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Canadian Journal of Public Health

, Volume 99, Issue 2, pp 121–124 | Cite as

Educational Status and Work Injury Among Young People

Refining the Targeting of Prevention Resources
  • F. Curtis BreslinEmail author
Article
  • 3 Downloads

Abstract

Objectives

To examine the risk of work injuries among young workers out of school compared to those working while still in school.

Methods

The 12,506 fifteen to twenty-four year old workers were part of a national survey that used a multi-staged, stratified sampling procedure. Respondents were divided into four groups based on current school activity (i.e., out of school vs. in school) and educational level (i.e., not having completed high school vs. completed high school). A multivariate logistic regression was conducted using a weighted bootstrap method for variance estimation on occurrence of a work injury that was medically attended.

Results

Those young workers out of school and not having completed high school (8.2 per 1 00 full-time equivalents [FTEs]) and those out of school with a high school degree (5.1 per 100 FTEs) had higher unadjusted rates of work injuries compared to those workers in school not having completed high school (3.1 per 100 FTEs) or those in school with a high school degree (2.7 per 100 FTEs). These differences persisted in a multivariate regression with demographic and work-related covariates included. In addition, young people out of school reported a different work environment as evidenced by decreased social support at work.

Conclusions

The elevated injury risk of young workers out of school suggests that school-based work safety education programs need to be supplemented with other prevention strategies that improve the fit between these young workers’ experience and capabilities and the work environment.

Key words

Adolescent education occupational group wounds and injuries 

Résumé

Objectif

Examiner le risque d’accidents du travail chez les jeunes travailleurs ne fréquentant plus ‘école comparativement à ceux qui travaillent pendant leurs études.

Méthode

Les 12 506 travailleurs de15à24ans choisis pour cette étude faisaient partie d’une enquête nationale utilisant une méthode d’échantillonnage stratifié à plusieurs degrés. Les répondants ont été divisés en quatre groupes selon leur situation scolaire actuelle (ne fréquentant plus l’école ou allant à l’école) et leur niveau d’instruction (études secondaires terminées ou non). Nous avons mené une analyse de régression logistique multivariée selon une méthode d’autogénération mutuelle pondérée pour obtenir la variance estimée de la fréquence des accidents du travail ayant nécessité des soins médicaux.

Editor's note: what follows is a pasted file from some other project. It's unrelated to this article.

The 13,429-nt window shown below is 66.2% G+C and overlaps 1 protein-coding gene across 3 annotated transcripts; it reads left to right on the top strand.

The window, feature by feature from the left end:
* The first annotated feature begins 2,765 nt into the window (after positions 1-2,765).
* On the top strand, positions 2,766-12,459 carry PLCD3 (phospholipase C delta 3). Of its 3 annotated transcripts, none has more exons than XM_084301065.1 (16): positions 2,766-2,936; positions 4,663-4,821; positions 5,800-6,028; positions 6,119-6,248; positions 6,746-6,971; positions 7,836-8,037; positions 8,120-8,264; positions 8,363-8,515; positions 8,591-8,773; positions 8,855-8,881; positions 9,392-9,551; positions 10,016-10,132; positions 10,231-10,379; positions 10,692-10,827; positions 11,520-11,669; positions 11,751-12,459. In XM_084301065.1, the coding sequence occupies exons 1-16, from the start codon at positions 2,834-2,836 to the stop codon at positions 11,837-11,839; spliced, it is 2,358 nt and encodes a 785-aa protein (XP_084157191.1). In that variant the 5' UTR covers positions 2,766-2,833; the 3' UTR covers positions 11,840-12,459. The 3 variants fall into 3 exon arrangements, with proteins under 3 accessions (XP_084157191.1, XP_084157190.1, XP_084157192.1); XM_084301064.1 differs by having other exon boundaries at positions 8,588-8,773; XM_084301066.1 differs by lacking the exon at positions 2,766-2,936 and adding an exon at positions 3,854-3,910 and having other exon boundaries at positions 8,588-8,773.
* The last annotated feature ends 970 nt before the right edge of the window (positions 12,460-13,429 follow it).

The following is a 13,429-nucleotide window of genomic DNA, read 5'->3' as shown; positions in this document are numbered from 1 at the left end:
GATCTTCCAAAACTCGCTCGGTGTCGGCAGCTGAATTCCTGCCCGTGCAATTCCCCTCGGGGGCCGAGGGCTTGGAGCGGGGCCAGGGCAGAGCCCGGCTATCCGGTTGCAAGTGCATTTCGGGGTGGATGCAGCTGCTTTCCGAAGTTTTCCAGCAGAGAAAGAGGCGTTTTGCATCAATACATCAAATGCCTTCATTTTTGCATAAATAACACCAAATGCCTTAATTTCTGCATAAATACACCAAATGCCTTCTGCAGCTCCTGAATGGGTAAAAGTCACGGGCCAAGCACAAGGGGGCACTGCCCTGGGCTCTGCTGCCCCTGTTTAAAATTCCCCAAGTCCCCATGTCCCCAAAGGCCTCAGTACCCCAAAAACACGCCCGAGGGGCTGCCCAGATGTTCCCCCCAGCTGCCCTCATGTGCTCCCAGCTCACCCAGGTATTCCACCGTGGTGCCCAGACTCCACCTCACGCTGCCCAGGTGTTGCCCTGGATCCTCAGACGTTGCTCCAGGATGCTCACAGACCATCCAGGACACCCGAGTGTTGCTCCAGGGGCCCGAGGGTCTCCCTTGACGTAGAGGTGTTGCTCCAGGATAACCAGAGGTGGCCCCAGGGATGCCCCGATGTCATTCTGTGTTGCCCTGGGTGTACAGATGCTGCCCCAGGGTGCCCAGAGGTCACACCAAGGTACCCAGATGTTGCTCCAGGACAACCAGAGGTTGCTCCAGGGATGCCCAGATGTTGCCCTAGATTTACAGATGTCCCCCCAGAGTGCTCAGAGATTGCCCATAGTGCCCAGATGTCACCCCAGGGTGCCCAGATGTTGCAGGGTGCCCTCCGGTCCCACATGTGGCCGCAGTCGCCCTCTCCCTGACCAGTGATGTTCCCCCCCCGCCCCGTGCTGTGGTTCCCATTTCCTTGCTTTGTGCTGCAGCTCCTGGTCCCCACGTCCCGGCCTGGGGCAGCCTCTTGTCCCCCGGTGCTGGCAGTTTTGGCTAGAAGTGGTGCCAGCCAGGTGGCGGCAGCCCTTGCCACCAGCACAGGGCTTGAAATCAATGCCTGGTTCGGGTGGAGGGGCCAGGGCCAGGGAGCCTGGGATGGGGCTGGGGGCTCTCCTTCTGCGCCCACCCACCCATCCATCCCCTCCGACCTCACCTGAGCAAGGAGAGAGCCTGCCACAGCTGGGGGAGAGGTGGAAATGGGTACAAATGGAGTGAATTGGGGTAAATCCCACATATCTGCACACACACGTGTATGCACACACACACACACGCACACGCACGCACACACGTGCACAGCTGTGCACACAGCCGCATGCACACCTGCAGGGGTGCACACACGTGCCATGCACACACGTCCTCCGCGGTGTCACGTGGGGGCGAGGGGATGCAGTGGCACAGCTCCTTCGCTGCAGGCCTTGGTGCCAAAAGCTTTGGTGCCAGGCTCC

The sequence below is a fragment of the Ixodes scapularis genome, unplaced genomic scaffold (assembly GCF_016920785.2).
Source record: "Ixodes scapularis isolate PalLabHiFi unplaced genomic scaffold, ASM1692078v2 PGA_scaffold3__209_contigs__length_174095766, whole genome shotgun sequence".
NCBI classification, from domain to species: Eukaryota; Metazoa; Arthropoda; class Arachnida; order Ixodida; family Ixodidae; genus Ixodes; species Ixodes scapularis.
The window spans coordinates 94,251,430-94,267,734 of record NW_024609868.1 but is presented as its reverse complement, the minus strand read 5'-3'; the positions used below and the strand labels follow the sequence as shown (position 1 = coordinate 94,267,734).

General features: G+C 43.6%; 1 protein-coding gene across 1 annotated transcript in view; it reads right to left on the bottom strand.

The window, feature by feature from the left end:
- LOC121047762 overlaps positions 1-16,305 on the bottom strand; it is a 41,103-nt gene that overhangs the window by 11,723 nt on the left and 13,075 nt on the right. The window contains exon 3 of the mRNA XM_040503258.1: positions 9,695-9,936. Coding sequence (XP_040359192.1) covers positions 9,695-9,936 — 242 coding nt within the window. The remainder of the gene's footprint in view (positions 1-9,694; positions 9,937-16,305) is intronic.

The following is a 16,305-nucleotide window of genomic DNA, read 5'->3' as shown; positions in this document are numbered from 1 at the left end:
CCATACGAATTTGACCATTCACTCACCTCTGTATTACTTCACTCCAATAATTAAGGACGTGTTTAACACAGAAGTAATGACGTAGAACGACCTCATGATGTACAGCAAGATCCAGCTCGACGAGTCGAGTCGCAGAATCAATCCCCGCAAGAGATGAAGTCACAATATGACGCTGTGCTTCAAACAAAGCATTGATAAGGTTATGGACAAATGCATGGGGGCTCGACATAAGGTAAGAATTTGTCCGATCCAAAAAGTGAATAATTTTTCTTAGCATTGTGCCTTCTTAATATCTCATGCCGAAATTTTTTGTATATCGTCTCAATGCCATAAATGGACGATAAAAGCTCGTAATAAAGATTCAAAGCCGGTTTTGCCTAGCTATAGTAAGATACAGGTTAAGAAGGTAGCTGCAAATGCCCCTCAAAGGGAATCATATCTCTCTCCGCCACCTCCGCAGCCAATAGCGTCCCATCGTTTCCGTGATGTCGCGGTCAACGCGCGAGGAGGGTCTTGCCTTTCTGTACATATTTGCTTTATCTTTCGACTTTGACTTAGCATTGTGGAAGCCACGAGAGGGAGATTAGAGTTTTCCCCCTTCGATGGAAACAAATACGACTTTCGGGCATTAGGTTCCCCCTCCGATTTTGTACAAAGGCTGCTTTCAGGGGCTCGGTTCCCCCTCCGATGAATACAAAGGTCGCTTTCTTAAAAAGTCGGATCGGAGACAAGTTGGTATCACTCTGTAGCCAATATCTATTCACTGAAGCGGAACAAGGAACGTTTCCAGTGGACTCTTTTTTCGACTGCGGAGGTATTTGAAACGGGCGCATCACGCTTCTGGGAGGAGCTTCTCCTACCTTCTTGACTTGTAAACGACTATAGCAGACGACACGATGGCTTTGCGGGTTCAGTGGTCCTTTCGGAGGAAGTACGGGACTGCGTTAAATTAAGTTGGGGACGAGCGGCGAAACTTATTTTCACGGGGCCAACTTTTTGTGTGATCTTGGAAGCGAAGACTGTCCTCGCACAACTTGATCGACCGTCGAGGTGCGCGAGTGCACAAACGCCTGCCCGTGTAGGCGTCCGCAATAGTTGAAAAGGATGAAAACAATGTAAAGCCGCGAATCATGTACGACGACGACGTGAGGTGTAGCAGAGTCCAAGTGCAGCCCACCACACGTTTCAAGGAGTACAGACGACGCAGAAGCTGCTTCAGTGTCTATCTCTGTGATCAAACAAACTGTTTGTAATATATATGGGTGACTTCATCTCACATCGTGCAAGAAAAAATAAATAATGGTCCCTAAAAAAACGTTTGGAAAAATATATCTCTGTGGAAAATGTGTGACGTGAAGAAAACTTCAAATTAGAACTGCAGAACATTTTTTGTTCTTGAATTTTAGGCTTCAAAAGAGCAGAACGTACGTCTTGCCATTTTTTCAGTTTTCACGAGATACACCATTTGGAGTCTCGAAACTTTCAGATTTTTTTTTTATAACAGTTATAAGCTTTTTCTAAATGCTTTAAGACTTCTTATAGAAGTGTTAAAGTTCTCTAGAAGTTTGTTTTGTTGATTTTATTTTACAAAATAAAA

Résultats

Les jeunes travailleurs ne fréquentant plus l’école et n’ayant pas terminé leurs études secondaires (8,2 p. 1 00 équivalents temps pleins [ETP]) et ceux ne fréquentant plus l’école, mais ayant un diplôme d’études secondaires (5,1 p. 1 00 ETP) présentaient des taux accidents du travai plus élevés (données avant ajustement) que les travailleurs qui allaient encore à l’école et n’avaient pas terminé leurs études secondaires (3,1 p. 1 00 ETP) ou que les diplômés du secondaire qui faisaient des études supérieures (2,7 p. 1 00 ETP). Ces écarts ont persisté avec une analyse de régression multivariée incluant des covariables démographiques et liées au travail. De plus, les jeunes ne fréquentant plus l’école évoluaient dans un milieu de travail différent du fait qu’ils recevaient moins de soutien social au travail.

Conclusion

Le risque de blessures accru chez les jeunes travailleurs ne fréquentant plus l’école semble indiquer que les programmes de sensibilisation à la sécurité enseignés dans les écoles gagneraient à être complétés par d’autres stratégies de prévention visant à réduire les écarts entre l’expérience et les capacités de ces jeunes travailleurs et la réalité de leur milieu de travail.

Mots clés

adolescent enseignement groupe professionnel plaies et blessures 

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Copyright information

© The Canadian Public Health Association 2008

Authors and Affiliations

  1. 1.Institute for Work & HealthTorontoCanada

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